Gates presumed himself, and proven himself in non-combat life, to be a predator of his fellow humans, of which he presumed me to be one. That I was a predator of unimaginable magnitude, disguised as a young creature of prey appearance, was incomprehensible to a man in his position and with his long experience in life.
“Sit before him and don’t say anything,” Mike said. “Make him state what it was that caused him to act like that.”
“What if he doesn’t say anything at all?” I asked.
“Time is on your side,” Mike replied. “You are a premier world-class predator, who doesn’t want to be a predator at all, so allow your resistance to killing and violence pervade the scene. When people like you talk the kind of talk that only people like you can do, then there’s an effect. Your silence is merely the waiting for you to talk, which he will know, and not want to hear what you might say. Remain silent. He will eventually fill the void. He’ll have to, even though you, who are not built like that, will never really understand.”
I looked at my Seiko once more. It was eight in the morning. The squad bay would be filled with the guys ready to go out on patrol. Gates would take no more than twenty minutes to clue the new shift in on what had happened in the shifts before, as well as other more local junk.
Thanks, was all I could think to say. I got up to leave, knowing that there would be no bill for either my coffee nor the exaggerated super breakfast Manning had mostly consumed.
“You know where I am if things go south,” Mike said, standing to shake my hand.
“I don’t have any idea where ‘south’ is,” I replied, laughing.
“That’s why you came here this morning,” Mike replied, gripping my hand firmly.
“You’re a war hero and I’m not, and I can’t tell you how much I appreciate you taking the time and trouble to listen to my advice. If our positions were reversed I’m not at all certain that I’d be what you are proving to be with me. I don’t think you are the man I believe I am, like I said, but I do believe we are both rather exceptional men cast out over a sea of trials and troubles that most American’s have no clue about. You make me feel like a U.S. Marine again and I owe you for that, even if it means we have to do something serious about Gates together.”
I walked out of the restaurant without further comment. I was a thousand dollars poorer but sitting in a pretty solid position when it came to friends, even if it was unlikely, I could bring those friends into action. The drive to the police station took only a few minutes. There was no traffic and no harsh weather to worry about. The parking lot at the department was all but empty, only the eight to four officers inside getting briefed. Bobby would be manning the radio, but the Chief and Pat Bowman wouldn’t show up until nine, the normal starting hours for the department personnel who were not sworn field officers.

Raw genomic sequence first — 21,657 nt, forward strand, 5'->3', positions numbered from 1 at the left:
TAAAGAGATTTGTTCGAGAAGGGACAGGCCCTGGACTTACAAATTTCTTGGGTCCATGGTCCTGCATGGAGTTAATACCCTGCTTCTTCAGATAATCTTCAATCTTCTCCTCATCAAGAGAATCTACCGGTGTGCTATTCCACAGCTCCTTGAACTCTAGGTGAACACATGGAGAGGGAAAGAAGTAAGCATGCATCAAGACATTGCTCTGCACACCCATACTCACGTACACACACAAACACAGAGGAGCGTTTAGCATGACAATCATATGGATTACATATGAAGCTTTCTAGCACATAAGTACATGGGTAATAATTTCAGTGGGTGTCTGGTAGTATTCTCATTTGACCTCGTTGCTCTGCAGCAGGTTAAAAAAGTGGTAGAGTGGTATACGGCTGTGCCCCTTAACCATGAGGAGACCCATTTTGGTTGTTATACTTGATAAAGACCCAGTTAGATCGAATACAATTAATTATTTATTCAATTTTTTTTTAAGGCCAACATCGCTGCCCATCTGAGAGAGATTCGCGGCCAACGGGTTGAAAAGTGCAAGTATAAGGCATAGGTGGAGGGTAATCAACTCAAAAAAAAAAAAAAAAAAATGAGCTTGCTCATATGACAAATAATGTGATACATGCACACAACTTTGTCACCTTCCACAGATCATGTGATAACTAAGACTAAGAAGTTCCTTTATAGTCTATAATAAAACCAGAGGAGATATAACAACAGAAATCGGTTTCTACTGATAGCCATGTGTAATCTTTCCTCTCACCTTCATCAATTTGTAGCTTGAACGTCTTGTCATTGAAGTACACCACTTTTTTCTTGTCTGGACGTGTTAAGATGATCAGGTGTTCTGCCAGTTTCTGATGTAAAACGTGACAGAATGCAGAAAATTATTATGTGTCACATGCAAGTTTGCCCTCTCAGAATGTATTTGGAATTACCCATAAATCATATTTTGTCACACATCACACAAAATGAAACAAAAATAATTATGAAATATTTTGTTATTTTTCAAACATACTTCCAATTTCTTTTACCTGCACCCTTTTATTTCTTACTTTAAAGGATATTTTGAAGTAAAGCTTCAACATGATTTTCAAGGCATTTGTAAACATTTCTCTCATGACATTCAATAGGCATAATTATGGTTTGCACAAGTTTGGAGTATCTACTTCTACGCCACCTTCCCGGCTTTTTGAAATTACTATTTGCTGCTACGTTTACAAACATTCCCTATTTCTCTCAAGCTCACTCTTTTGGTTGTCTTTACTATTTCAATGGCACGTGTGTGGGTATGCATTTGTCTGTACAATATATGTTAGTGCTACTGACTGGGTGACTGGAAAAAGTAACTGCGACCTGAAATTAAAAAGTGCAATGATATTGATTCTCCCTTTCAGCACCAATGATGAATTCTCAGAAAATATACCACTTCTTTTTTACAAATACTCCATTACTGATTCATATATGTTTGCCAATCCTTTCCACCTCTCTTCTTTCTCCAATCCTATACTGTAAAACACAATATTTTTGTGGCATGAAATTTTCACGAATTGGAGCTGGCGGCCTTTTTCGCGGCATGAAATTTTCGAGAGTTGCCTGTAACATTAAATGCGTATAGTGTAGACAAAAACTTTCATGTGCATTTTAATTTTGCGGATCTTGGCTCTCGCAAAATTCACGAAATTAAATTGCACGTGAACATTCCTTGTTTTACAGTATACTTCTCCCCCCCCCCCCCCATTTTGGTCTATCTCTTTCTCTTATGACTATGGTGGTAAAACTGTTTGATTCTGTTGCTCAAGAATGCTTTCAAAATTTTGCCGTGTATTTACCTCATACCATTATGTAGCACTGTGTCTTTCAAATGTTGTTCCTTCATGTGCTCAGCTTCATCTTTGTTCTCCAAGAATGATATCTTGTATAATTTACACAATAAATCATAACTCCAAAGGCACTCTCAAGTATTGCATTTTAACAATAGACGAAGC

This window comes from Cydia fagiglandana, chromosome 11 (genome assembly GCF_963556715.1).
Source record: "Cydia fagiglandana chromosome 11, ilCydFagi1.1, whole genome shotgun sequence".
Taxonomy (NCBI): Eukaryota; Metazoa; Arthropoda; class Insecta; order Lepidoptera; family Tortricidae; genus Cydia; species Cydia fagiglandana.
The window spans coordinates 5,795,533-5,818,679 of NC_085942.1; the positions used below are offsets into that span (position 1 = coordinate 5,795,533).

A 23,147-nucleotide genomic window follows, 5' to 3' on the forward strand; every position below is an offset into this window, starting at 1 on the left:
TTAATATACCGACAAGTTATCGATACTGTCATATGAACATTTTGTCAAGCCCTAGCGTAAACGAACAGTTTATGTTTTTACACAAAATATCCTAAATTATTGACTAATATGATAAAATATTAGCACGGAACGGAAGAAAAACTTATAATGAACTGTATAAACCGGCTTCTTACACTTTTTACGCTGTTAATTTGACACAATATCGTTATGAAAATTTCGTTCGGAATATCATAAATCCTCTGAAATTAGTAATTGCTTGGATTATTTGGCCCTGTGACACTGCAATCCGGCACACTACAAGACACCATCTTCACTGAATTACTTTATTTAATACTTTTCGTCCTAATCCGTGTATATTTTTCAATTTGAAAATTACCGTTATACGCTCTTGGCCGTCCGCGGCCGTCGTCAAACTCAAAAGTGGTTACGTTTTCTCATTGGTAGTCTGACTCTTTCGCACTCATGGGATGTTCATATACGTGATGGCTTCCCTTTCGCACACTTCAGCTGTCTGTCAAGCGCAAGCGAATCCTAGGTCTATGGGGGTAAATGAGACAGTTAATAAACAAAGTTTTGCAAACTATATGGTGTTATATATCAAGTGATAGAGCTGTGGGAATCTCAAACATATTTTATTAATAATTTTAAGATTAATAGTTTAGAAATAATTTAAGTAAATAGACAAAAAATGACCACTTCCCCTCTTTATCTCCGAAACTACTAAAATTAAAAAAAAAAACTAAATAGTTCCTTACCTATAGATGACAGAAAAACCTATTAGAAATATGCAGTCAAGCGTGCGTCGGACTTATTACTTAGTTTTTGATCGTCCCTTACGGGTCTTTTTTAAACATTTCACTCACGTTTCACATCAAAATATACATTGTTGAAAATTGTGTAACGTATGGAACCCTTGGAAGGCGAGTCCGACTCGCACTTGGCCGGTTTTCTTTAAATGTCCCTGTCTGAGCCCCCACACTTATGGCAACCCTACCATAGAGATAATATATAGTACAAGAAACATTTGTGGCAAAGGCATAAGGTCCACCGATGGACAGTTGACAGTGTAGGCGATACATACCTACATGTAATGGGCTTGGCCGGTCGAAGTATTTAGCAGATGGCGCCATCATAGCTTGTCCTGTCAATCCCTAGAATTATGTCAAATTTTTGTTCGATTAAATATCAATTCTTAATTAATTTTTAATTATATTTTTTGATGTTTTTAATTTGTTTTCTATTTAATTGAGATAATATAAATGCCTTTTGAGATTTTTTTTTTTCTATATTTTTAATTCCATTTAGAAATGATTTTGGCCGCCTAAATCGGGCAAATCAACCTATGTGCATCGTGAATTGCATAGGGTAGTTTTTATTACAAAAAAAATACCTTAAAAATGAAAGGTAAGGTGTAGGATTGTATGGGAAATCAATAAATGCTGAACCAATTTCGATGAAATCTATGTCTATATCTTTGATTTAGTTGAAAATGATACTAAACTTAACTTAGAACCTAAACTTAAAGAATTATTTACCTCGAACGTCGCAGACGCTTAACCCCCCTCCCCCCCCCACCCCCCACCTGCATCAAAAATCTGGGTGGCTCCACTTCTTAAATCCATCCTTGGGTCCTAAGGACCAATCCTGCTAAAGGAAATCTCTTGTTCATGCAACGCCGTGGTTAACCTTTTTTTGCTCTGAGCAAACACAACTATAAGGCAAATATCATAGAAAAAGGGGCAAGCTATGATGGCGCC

Gates’ office was empty, as were all the others, as I walked the halls. They all had to be in the conference room for the pre-shift briefing, I knew. Rather than reveal my presence, I decided to wait in Gates’ office. I noted the range-derived shooting target behind his chair, framed and mounted to the wall. It showed a shooting target, competition, not one of those strangely human shaped combat things, with ten holes in it. The holes in the paper were large, probably made by .45 caliber bullets. All ten were in the 10-score center, but only three were in the smaller “X” circle made for direct entry. The 10 score for each round was still the same but the “X” derivative was vital for considering a real master shooter over one who’s just very good. If Gates was the shooter who’d shot the target, he’d had a very good day, depending upon the distance to that target and the time allowed for firing. Competition pistol shooting was an extremely analytical pursuit.
I checked my watch just as Gates walked in though his wide-open door.
“You,” he said, closing the door behind him.
“Yes, sir,” I replied, but not rising to my feet as would have normally been the case for greeting a superior officer. I was dead set on not killing the man or hurting him, at least not too badly.
The door closed with a quiet ‘snick,’ as if Gates didn’t want anyone else to notice that we were now in private.
“You got hurt in the war,” the big broad and very muscular man said, taking his seat behind his desk.